Malaria surveillance reveals parasite relatedness, signatures of selection, and correlates of transmission across Senegal

Nat Commun. 2023 Nov 10;14(1):7268. doi: 10.1038/s41467-023-43087-4.


We here analyze data from the first year of an ongoing nationwide program of genetic surveillance of Plasmodium falciparum parasites in Senegal. The analysis is based on 1097 samples collected at health facilities during passive malaria case detection in 2019; it provides a baseline for analyzing parasite genetic metrics as they vary over time and geographic space. The study's goal was to identify genetic metrics that were informative about transmission intensity and other aspects of transmission dynamics, focusing on measures of genetic relatedness between parasites. We found the best genetic proxy for local malaria incidence to be the proportion of polygenomic infections (those with multiple genetically distinct parasites), although this relationship broke down at low incidence. The proportion of related parasites was less correlated with incidence while local genetic diversity was uninformative. The type of relatedness could discriminate local transmission patterns: two nearby areas had similarly high fractions of relatives, but one was dominated by clones and the other by outcrossed relatives. Throughout Senegal, 58% of related parasites belonged to a single network of relatives, within which parasites were enriched for shared haplotypes at known and suspected drug resistance loci and at one novel locus, reflective of ongoing selection pressure.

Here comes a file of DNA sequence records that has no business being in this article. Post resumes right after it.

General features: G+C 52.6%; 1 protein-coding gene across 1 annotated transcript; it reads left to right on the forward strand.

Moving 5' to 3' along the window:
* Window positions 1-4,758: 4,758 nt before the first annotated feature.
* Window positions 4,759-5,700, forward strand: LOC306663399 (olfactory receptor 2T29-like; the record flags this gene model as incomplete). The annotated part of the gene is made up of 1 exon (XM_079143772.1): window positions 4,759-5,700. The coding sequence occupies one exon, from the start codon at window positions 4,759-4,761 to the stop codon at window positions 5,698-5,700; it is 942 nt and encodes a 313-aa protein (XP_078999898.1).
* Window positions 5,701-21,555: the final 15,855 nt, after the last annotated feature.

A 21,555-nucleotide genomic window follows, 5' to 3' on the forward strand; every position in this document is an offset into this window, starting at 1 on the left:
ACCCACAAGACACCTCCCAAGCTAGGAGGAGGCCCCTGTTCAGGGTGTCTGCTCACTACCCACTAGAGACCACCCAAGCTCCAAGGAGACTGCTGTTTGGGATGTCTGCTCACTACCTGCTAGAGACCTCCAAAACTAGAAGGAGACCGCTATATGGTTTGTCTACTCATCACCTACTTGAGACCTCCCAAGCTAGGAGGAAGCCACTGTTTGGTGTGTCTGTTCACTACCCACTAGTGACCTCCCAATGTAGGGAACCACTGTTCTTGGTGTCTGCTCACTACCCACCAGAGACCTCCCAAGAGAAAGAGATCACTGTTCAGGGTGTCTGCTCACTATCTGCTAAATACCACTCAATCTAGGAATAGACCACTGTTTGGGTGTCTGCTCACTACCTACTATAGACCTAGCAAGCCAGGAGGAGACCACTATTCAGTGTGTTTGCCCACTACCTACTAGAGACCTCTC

Publication types

  • Research Support, N.I.H., Extramural
  • Research Support, Non-U.S. Gov't

MeSH terms

  • Animals
  • Humans
  • Malaria* / epidemiology
  • Malaria, Falciparum* / epidemiology
  • Malaria, Falciparum* / parasitology
  • Parasites*
  • Plasmodium falciparum / genetics
  • Senegal / epidemiology